Ali spent much of his time at Abu Salim in a cramped cell in squalid conditions.
The prison cells were overrun with insects and rats and there was no toilet. Prisoners were forced to ask the guards for milk cartons to urinate in. “Sometimes we used the same cups for drinking and passing urine,” he said.
The stench within the cells was so strong that guards would cover their mouths and noses with a scarf when they had to enter.
Food was scarce and was often burned or infested with insects.
“We were obliged to eat anything we could get our hands on… Many prisoners would eat even the grass in the courtyard,” Ali said.
At one point, the filthy conditions in the prison were aggravated by an outbreak of tuberculosis.
“Many colleagues were suffering from haemorrhoids and were left bleeding for six years. If you had a toothache, you would be six years with that toothache,” he said.
Finding the strength to survive
Throughout all the hardships he endured during his decades in prison, Ali drew strength from letters he received from Amnesty International supporters, who campaigned for his release from 1974, and from the company of the other political prisoners. Many of them were intellectuals and they would pass the time together deep in discussions and debates. They had no pens or paper so instead they used blue toothpaste to write on cigarette and soap boxes.
Overall, Ali managed to remain resilient despite the hardship and abuse he faced.
“When you feel you are combatting tyranny and despotism you can resist,” he said.
“We have a proverb in Libya that whoever enters Abu Salim is considered dead and whoever leaves from Abu Salim is a new-born,” Ali said.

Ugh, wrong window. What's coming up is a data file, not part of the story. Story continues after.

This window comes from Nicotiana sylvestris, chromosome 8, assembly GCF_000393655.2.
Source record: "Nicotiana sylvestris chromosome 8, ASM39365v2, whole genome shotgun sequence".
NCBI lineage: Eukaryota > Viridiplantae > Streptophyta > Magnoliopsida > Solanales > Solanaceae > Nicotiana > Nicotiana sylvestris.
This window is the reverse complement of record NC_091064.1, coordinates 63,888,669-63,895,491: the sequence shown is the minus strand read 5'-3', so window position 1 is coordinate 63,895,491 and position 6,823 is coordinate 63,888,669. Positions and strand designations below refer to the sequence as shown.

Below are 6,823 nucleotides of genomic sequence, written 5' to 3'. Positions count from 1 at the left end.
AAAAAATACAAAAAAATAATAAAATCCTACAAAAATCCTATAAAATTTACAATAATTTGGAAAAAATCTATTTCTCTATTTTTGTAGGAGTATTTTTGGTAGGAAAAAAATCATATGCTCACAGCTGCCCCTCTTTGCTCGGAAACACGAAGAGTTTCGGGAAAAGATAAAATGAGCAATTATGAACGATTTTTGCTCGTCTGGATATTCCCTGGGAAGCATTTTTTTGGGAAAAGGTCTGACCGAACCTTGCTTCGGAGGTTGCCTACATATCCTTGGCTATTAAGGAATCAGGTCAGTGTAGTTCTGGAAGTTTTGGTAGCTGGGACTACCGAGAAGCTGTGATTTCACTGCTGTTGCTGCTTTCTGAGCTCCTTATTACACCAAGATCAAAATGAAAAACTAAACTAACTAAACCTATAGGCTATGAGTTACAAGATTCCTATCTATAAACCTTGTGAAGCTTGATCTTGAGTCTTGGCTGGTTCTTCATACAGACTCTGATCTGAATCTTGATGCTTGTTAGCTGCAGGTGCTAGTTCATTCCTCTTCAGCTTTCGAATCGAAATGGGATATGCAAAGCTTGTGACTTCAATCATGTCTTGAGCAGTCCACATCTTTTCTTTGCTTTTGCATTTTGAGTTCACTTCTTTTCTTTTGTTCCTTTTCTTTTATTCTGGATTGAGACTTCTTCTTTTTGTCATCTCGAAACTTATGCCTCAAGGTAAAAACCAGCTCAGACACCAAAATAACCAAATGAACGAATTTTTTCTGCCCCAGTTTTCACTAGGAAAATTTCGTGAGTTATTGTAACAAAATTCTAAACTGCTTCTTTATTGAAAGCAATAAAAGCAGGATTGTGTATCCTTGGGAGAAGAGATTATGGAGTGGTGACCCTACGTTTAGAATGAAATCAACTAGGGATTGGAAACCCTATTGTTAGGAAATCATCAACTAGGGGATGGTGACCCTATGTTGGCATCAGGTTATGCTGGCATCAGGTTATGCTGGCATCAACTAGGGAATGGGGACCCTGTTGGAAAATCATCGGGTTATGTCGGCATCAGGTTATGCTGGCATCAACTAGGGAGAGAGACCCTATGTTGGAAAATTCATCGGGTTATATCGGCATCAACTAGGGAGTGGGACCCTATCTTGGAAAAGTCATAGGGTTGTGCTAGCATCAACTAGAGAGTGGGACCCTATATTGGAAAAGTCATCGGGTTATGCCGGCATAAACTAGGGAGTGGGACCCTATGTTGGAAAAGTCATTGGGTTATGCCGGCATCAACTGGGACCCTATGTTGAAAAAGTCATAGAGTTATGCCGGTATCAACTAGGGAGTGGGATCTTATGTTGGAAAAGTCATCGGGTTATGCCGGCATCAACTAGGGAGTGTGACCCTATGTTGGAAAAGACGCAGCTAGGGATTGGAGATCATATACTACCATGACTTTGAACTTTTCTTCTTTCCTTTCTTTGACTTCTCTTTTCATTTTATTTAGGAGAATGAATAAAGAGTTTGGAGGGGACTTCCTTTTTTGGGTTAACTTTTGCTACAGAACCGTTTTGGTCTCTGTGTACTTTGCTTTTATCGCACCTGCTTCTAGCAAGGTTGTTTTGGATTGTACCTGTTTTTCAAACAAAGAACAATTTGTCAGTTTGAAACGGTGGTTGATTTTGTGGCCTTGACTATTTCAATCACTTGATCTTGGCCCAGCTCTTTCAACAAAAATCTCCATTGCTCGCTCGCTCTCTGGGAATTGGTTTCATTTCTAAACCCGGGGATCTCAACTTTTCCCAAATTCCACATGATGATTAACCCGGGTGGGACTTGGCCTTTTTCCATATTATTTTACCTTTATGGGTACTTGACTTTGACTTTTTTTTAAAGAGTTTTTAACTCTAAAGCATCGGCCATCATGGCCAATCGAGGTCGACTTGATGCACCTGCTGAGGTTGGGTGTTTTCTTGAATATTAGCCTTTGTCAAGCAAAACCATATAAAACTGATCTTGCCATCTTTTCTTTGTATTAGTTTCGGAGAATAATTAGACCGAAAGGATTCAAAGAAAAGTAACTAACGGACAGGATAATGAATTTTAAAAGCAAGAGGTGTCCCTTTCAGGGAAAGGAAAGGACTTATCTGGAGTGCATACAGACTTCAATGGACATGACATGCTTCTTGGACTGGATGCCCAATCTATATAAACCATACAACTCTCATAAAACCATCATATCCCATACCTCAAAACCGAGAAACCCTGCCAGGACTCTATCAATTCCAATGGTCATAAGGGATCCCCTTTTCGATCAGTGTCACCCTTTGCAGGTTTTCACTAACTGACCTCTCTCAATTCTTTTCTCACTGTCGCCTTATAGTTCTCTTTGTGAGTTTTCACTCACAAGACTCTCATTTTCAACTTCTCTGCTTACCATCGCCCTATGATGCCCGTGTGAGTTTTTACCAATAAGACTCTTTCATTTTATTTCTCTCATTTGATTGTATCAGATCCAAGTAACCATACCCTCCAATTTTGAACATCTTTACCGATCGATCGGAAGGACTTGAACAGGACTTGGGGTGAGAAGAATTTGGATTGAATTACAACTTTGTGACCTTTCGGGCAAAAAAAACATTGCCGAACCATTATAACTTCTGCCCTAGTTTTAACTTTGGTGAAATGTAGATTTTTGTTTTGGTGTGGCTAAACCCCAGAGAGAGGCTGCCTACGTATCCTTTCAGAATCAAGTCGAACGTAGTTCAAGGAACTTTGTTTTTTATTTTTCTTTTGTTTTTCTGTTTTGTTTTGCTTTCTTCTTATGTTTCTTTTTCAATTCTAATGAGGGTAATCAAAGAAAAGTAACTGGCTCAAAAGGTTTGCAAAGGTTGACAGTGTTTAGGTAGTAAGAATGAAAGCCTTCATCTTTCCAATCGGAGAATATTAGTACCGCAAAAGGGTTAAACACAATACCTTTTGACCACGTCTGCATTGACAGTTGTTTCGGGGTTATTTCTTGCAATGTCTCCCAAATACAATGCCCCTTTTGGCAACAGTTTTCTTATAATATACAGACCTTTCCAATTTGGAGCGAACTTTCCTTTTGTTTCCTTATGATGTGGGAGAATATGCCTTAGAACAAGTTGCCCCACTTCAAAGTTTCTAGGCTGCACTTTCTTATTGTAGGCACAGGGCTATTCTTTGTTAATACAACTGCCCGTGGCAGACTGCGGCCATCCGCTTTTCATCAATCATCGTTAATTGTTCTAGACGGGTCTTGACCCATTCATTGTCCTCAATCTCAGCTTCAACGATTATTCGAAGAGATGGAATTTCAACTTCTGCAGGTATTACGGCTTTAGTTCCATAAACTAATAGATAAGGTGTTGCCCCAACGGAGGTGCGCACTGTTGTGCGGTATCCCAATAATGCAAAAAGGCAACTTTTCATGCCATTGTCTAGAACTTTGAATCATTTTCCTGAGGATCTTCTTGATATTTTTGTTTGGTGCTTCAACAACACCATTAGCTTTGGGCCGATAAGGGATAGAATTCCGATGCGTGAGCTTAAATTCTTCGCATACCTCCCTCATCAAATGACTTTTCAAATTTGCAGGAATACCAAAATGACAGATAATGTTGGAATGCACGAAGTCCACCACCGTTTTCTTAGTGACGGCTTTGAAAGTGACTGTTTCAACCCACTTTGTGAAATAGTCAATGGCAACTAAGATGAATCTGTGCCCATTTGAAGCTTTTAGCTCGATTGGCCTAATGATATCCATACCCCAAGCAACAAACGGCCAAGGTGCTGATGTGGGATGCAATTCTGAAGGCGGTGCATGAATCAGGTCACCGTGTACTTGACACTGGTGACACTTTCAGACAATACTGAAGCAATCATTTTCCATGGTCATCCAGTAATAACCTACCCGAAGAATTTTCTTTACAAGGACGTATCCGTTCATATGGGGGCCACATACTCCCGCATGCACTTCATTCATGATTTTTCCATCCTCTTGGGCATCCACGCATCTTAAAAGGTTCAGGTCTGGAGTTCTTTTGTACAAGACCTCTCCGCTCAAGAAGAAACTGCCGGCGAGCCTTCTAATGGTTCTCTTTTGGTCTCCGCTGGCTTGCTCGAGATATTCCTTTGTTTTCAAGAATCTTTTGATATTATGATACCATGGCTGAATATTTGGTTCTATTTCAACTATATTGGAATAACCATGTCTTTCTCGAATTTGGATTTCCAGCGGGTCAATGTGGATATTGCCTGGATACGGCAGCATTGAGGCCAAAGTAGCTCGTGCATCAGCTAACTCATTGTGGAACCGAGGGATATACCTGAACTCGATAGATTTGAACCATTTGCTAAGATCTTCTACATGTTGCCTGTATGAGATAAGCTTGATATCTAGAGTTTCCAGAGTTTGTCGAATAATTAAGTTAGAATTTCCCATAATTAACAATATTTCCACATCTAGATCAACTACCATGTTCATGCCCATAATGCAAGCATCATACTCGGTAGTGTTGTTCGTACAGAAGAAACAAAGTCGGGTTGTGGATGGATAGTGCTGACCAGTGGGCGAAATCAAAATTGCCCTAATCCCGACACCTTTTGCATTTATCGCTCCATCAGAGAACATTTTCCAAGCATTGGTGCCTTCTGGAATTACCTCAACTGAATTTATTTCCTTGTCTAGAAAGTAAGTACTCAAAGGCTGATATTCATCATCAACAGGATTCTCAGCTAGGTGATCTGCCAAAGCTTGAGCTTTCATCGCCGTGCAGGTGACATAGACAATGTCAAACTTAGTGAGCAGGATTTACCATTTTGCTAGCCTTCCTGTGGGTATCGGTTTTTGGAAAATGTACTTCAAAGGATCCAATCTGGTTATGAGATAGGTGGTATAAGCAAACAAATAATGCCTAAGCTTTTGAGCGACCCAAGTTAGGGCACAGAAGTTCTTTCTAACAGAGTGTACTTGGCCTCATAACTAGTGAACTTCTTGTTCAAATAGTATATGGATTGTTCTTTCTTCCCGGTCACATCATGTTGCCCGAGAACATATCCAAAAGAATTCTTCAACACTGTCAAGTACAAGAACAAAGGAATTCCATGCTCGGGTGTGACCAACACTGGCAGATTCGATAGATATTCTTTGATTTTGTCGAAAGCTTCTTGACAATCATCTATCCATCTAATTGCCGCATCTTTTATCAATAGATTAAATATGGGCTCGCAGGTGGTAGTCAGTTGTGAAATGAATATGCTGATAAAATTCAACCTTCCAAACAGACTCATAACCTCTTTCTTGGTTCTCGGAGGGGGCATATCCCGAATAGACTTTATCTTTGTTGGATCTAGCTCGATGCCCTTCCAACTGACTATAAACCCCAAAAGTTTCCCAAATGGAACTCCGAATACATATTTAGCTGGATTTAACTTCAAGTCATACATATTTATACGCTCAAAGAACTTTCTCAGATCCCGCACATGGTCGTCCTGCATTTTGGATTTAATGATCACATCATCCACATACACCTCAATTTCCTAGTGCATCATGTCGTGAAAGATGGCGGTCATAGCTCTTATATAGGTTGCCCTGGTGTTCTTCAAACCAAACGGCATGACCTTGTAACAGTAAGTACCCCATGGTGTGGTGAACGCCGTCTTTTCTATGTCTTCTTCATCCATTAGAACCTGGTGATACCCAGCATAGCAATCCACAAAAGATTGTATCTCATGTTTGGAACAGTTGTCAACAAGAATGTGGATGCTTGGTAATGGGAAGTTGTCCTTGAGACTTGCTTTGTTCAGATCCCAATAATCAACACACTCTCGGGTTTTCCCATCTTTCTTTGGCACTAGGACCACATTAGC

In his case it is undeniably true.
Ali was finally released in 2002 as part of a bid by al-Gaddafi to boost Libya’s image after years of international pressure over political prisoners. Shortly after his release Ali got married, had children and built a new life. In 2005, Ali brought a claim against the state for the abuses he suffered in detention, and obtained financial compensation from the courts.
Today he is an inspiring figure advocating for human rights in Libya as president of the Libyan Association for Prisoners of Conscience and a human rights adviser to Libya’s interim parliament. He has been advocating for the right of other former political prisoners to reparations.
The demands for truth, justice and reparations are legitimate demands in line with international human rights standards and law.
In 2012, a law providing for financial compensation to political prisoners detained between September 1969 and February 2011 was finally adopted, but has only recently begun to be implemented.
Security challenges and political instability in post-conflict Libya have overshadowed efforts to deal with past human rights abuses, and undermined the rights of victims.
Ali is well aware of the challenges that lie ahead during Libya’s transition yet he is still hopeful. After all he has been through, his commitment to human rights and the rule of law remains strong.
“Even those who tortured us have the right to a fair trial,” Ali said. “We are against revenge because violence will always engender violence. We support reconciliation but not without justice.”